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UIA considers monitoring and evaluation (M&E) one of its operational challenges. In 2020, it commissioned Ecorys to conduct the ‘Capitalisation activity on good practices for monitoring and evaluation of results in Urban Innovative Actions (UIA) projects’. As well as identifying good M&E practices, the capitalisation activities aimed to explore why and in what way these could be seen as such. They were also to highlight the necessary elements that make successful M&E. Importantly, evaluation rather than monitoring formed the main focus of the research.

During the capitalisation activities, Ecorys reviewed basic documents for 55 projects from UIA’s three calls for proposals. It created a long list of 20 projects for further analysis. After additional desk research, a short list was compiled consisting of 11 projects. Between August and October 2020, representatives of these projects participated in online meetings with Ecorys to discuss the details of their approaches and practical observations from implementation.

Eventually, nine projects were further analysed and described as M&E case studies: Antwerp CURANT, Athens Curing the Limbo, Aveiro Steam City, Barcelona B-MINCOME, Brussels CALICO, Paris OASIS, Rotterdam BRIDGE, Utrecht U-RLP and Vienna CoRE. Since the projects were in different stages of M&E development and implementation, some started quite recently, we refer to them collectively as case studies rather than best practices. They also offer clear examples of good practice with respect to different M&E elements.

Our report is divided into three main parts: theory, practice and case studies. The theoretical section offers a few general observations on evaluating innovation based on academic and grey literature. The practical section contains cross-cutting lessons learnt while analysing the UIA M&E case studies. We divided the lessons into four pillars – evaluation governance, evaluation approaches, data collection methods and horizontal issues. In the final section, we describe the M&E approaches implemented in the selected UIA case studies with particular emphasis on evaluation.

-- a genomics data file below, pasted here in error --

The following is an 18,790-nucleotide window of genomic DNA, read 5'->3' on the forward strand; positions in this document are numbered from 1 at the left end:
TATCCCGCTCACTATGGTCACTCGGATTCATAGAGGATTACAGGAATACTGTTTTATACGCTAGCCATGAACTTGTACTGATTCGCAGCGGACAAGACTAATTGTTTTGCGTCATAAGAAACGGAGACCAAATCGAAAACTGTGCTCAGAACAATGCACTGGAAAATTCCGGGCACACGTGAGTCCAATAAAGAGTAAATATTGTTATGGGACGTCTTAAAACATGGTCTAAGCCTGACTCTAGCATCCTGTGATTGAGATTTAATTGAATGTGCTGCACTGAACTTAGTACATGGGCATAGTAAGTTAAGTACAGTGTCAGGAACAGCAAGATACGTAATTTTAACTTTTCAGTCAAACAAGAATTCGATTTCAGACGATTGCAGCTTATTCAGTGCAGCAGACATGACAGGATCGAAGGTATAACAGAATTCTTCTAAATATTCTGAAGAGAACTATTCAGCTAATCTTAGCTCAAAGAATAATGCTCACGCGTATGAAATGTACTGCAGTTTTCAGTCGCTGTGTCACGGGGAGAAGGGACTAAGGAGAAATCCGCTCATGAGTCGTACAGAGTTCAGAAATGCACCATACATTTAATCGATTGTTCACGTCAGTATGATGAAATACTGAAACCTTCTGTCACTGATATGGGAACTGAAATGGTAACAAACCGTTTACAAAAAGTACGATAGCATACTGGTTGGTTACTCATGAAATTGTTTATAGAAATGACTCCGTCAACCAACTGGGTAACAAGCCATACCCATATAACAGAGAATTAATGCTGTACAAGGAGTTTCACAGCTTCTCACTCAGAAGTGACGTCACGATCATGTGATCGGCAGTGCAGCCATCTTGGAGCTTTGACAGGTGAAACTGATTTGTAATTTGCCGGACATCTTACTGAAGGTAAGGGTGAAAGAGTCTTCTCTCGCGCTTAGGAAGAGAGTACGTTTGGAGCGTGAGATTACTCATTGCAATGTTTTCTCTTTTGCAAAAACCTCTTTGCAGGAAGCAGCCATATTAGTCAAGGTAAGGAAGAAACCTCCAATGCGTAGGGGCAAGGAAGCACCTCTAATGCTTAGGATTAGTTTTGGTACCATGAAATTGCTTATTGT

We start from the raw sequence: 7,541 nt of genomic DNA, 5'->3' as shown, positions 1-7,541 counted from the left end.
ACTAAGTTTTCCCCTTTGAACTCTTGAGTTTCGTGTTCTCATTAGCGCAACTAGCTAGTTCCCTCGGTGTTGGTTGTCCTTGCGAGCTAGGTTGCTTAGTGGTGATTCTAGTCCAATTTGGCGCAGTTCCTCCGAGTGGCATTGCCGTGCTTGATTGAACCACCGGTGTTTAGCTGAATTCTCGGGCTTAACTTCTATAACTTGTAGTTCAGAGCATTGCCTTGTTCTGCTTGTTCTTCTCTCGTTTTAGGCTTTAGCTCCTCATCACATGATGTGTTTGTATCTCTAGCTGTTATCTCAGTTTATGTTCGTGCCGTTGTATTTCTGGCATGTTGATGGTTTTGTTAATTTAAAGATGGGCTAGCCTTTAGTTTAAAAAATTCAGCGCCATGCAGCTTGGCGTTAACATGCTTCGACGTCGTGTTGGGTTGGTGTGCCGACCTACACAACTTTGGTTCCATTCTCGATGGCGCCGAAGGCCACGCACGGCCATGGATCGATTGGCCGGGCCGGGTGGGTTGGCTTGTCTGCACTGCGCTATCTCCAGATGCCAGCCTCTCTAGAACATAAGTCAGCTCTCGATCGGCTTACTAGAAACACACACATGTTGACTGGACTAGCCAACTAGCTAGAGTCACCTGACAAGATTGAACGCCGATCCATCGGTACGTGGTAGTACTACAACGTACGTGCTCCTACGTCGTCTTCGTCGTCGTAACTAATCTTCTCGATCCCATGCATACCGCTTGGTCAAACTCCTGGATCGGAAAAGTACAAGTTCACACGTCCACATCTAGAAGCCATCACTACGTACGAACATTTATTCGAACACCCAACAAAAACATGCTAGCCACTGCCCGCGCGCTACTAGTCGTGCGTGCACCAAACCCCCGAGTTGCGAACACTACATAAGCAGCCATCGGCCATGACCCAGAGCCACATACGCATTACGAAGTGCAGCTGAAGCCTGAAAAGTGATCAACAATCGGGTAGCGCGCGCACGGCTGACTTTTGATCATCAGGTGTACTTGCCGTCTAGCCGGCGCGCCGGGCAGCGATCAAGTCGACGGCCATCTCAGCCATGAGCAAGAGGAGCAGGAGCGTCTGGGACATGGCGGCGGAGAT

The online platform was released on 11 March 2021 during a dedicated web session to which 200 attendees participated. Related information (presentation, video recording) are available here

Theory

UIA projects are to go beyond traditional policies and services – they need to be bold and innovative. Consequently, monitoring and evaluation of such projects presents its own set of challenges. First, a distinction needs to be made between these two elements. Interwoven and interconnected, monitoring and evaluation often get confused, and the lines between them blurred.

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Chapters

01.

Evaluation governance

While making arrangements for evaluation in your project, you may want to consider what we came to call, ‘evaluation governance’. What do we mean by ‘evaluation governance’?

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02.

Evaluation approaches

"Evaluation approach" is a conceptual analytical model, not a specific method or techniques that underlie and guide evaluation. What approaches are applied in UIA projects?

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03.

Data collection methods

A meaningful and effective evaluation of an innovative project requires robust, well-designed data collection.

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04.

Horizontal issues

Careful and thoughtful consideration of ethical and participatory dimensions of evaluation are important along its different stages, from inception through implementation to analysis and reporting.

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Case studies

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About UIA
Urban Innovative Actions
Programme/Initiative
2014-2020

The Urban Innovative Actions (UIA) is a European Union initiative that provided funding to urban areas across Europe to test new and unproven solutions to urban challenges. The initiative had a total ERDF budget of €372 million for 2014-2020.

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